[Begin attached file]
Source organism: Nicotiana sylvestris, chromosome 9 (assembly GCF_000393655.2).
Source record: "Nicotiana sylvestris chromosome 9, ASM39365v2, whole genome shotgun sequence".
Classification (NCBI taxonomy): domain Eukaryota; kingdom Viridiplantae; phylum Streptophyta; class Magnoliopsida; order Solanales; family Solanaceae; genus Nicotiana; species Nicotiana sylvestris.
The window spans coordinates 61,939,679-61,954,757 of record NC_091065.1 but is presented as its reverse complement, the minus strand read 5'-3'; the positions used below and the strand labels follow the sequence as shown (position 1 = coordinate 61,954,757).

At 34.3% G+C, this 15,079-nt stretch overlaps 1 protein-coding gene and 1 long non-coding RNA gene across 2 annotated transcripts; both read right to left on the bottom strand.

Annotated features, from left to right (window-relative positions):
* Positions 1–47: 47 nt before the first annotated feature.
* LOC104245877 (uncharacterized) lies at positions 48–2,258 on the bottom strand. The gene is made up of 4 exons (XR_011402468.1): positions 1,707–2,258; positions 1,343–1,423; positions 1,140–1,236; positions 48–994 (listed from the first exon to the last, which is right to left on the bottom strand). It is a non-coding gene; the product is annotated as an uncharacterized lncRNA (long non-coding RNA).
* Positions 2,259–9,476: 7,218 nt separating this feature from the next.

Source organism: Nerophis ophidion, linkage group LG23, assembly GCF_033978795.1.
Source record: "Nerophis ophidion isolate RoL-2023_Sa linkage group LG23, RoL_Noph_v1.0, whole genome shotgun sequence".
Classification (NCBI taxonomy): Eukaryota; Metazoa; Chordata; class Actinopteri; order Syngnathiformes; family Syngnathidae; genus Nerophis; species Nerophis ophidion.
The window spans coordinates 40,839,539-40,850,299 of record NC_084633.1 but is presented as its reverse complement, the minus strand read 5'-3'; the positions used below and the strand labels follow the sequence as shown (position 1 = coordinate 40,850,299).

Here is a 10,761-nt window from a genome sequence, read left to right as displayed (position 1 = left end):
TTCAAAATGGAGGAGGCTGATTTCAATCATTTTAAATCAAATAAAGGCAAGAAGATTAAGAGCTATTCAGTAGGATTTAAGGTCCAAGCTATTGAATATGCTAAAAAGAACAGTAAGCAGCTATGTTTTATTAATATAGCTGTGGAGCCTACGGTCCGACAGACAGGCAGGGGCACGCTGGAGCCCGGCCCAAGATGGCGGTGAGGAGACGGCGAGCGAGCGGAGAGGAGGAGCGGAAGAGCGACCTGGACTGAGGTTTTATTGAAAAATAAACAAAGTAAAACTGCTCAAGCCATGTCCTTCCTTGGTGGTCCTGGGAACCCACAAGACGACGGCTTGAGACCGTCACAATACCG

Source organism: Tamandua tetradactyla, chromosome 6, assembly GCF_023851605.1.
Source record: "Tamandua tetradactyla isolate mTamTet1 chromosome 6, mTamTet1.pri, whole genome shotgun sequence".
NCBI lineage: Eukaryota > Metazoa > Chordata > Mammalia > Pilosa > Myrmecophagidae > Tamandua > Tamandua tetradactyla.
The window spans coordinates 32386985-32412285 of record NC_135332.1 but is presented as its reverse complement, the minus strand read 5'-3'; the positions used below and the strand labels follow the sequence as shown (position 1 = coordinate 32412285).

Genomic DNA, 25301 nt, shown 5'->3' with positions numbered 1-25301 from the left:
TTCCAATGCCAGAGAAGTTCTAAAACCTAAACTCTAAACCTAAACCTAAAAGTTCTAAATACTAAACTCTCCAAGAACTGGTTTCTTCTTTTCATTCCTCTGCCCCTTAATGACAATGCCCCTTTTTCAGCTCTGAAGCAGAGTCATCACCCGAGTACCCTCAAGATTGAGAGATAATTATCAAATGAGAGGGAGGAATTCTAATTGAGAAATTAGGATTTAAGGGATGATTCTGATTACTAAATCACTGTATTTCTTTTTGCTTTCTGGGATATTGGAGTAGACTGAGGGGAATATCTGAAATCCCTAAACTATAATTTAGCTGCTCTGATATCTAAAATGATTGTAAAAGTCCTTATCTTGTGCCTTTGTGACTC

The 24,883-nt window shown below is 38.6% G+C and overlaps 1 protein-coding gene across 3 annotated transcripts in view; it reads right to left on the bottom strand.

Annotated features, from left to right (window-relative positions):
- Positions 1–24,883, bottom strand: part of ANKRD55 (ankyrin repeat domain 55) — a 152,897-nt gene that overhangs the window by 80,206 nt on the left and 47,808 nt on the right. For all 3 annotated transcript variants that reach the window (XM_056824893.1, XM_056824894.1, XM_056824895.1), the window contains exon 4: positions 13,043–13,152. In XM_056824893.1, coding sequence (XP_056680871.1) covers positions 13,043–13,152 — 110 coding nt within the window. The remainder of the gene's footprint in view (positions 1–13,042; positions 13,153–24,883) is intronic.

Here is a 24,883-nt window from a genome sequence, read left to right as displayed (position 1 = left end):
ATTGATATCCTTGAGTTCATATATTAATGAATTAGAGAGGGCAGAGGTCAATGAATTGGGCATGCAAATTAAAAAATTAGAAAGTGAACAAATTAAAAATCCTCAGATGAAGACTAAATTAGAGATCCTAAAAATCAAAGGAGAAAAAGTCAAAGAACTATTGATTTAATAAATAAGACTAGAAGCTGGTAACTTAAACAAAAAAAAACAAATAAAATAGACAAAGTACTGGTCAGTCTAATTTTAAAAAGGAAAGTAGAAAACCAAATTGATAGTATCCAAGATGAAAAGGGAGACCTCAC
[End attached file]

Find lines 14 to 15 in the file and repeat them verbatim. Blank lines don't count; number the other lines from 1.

Here is a 10,761-nt window from a genome sequence, read left to right as displayed (position 1 = left end):
TTCAAAATGGAGGAGGCTGATTTCAATCATTTTAAATCAAATAAAGGCAAGAAGATTAAGAGCTATTCAGTAGGATTTAAGGTCCAAGCTATTGAATATGCTAAAAAGAACAGTAAGCAGCTATGTTTTATTAATATAGCTGTGGAGCCTACGGTCCGACAGACAGGCAGGGGCACGCTGGAGCCCGGCCCAAGATGGCGGTGAGGAGACGGCGAGCGAGCGGAGAGGAGGAGCGGAAGAGCGACCTGGACTGAGGTTTTATTGAAAAATAAACAAAGTAAAACTGCTCAAGCCATGTCCTTCCTTGGTGGTCCTGGGAACCCACAAGACGACGGCTTGAGACCGTCACAATACCG